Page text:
Romania’s President Klaus Iohannis stated on Friday at the end of a European Council meeting that the themes regarding the EU’s permanent structured cooperation in defence does not conflict with what is happening inside NATO.
“Within this [European] Council we approved the launching of what is called PESCO [Permanent structured cooperation]. It’s a permanent structured cooperation in the defence area. (…) There has been talk of a defence fund, but, to be perfectly understood, we are not talking about a fund for the purchase of weapons or equipment. It’s about a special for research and coordination. (…) These themes regarding structured cooperation in defence do not conflict (…) in any way with what we are doing inside NATO. There are matters that are not connected to what NATO is dealing with,” Iohannis said.
According to him, there are matters related to coordination and economy.
“There are matters related to coordination and there are matters related to economy, especially the defence industry and for this reason the said fund is an important matter to us, and we want to be part of that project,” Iohannis said.
When asked about the stage of projects in Romania that could be funded from the defence fund, Iohannis said the country’s future Gov’t will have “to delve more deeply into this issue.”
“We are at the stage where we try to build a Gov’t next week, which will delve more deeply into this issue and come up, I hope, with some feasible projects. Therefore, it’s a little too soon to tell you what will result from here, but I requested the successive governments – which are already many – to focus on formulas to revive our defence industry, with some success, but a lot still needs to be done and such fund, in my view, can back us,” Iohannis also said.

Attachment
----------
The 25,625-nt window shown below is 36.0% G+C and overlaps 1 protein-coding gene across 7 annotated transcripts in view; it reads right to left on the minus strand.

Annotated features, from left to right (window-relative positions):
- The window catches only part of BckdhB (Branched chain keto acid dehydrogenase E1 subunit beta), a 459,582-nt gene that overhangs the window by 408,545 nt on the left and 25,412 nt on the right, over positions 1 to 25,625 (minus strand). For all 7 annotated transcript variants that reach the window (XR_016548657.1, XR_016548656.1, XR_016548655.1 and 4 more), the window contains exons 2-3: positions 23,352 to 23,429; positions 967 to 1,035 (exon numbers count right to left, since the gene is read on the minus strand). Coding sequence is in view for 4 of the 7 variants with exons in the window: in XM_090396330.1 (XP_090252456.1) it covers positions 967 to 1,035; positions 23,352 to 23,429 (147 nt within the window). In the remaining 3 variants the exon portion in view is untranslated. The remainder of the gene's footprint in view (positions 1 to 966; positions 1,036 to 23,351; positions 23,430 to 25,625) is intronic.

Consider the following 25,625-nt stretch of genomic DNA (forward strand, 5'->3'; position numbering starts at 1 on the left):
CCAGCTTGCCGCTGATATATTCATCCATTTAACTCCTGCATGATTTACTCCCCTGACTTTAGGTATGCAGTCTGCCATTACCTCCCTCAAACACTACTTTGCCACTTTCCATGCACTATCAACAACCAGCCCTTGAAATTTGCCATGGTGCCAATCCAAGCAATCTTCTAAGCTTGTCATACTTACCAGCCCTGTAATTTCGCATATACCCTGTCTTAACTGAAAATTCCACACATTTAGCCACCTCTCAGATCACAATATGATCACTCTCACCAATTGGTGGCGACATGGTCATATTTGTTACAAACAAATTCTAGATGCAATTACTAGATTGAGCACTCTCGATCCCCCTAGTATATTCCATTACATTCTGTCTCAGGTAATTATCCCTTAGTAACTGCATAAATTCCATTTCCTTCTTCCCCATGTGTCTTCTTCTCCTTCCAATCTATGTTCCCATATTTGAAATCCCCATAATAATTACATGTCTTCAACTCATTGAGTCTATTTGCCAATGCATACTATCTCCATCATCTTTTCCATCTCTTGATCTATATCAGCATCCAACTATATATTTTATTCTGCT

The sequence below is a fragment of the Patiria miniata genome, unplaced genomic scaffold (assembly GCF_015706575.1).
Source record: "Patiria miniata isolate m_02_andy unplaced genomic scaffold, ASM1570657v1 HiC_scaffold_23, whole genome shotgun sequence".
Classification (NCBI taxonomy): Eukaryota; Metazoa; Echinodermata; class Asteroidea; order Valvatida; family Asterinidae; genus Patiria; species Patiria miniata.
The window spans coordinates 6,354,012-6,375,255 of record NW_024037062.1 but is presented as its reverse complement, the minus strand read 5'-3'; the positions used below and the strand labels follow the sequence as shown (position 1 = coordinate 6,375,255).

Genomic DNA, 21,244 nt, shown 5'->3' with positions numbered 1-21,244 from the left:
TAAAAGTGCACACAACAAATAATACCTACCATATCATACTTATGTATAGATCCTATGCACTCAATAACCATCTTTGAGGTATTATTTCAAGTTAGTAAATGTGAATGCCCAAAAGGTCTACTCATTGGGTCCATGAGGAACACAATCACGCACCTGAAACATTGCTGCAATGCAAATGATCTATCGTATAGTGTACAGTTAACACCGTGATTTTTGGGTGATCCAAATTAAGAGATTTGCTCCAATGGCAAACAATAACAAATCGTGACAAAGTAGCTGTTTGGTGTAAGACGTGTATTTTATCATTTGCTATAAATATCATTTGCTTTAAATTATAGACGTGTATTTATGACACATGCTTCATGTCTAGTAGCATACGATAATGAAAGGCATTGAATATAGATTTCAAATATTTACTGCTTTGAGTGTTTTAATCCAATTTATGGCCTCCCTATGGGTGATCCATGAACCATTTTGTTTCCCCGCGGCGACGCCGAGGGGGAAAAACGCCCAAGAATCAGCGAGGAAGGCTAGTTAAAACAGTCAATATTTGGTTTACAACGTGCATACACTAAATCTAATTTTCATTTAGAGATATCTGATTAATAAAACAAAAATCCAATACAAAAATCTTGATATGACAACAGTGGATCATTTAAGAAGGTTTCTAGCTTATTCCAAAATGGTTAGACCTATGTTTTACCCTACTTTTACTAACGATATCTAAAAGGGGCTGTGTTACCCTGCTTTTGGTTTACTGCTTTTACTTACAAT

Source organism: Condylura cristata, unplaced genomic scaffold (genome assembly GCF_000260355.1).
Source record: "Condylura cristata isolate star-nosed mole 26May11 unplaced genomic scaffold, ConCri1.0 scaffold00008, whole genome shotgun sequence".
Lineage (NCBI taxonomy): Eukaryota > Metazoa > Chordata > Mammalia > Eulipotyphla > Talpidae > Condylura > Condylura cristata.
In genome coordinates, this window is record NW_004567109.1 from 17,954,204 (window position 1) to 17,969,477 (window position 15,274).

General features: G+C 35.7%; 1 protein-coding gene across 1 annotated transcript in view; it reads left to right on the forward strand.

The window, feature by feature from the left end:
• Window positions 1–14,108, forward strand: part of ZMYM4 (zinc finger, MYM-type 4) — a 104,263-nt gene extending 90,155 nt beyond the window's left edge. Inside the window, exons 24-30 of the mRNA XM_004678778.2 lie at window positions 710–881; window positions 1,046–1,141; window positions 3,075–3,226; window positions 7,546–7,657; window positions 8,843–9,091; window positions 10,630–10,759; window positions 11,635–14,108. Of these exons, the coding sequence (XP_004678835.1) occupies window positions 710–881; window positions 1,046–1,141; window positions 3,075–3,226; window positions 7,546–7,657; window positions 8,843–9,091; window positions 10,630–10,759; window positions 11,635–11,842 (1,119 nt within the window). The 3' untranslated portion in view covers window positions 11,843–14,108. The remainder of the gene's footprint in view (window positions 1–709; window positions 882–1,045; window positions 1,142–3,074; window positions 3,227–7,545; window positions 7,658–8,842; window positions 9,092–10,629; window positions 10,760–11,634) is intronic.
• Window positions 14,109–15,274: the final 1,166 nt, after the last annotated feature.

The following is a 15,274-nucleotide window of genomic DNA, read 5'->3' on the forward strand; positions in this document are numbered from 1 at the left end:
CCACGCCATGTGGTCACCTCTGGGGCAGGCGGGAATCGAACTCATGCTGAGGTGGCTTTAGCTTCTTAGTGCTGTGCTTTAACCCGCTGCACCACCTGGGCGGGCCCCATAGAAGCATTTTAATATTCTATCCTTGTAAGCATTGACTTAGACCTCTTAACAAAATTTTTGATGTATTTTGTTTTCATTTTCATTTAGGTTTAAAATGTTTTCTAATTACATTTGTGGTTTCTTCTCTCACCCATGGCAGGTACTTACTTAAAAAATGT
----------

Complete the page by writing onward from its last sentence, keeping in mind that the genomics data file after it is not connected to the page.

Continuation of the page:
“Not under impression Gov’t moved fast regarding the relocation the European Medicines Agency”
Iohannis stated that he was not under the impression that the people in the Romanian Government had moved very fast regarding the relocation the European Medicines Agency.
When asked what Romania’s chances are of housing the European Medicines Agency, the head of state mentioned that Romania has the same chances it had before the meeting of the European Council.
“The same chances it had before. I didn’t have the impression that the Government moved very fast, but the discussion that I had at the [European] Council [meeting] was a very technical one. There has been no talk of where an agency or the other are to go. The Commission made proposals regarding the criteria that must be taken into account,” Iohannis said at the end of a European Council meeting.
According to the head of state, these criteria are the same with the ones used when a new agency is established.
“Essentially, these are the same criteria that we use when establishing a new agency; there are technical, logistics, transport, workforce integration criteria and so on, therefore, nothing sensational,” Iohannis added.
“Everybody agreed sanctions against Russia over Crimea annexation should be extended”
Romania’s President told journalists that everybody at the recently concluded European Council meeting agreed that the sanctions against Russia over Russia’s annexation of Crimea should be extended.
“There is a matter that is certainly of interest to us: the sanctions against Russia over Russia’s Crimea annexation. You have certainly heard various opinions; there has been much talk, but I want to be clear that there has been no contradictory talk. Everybody agreed that the sanctions should be extended,” Iohannis said at the end of the European Council meeting in Brussels.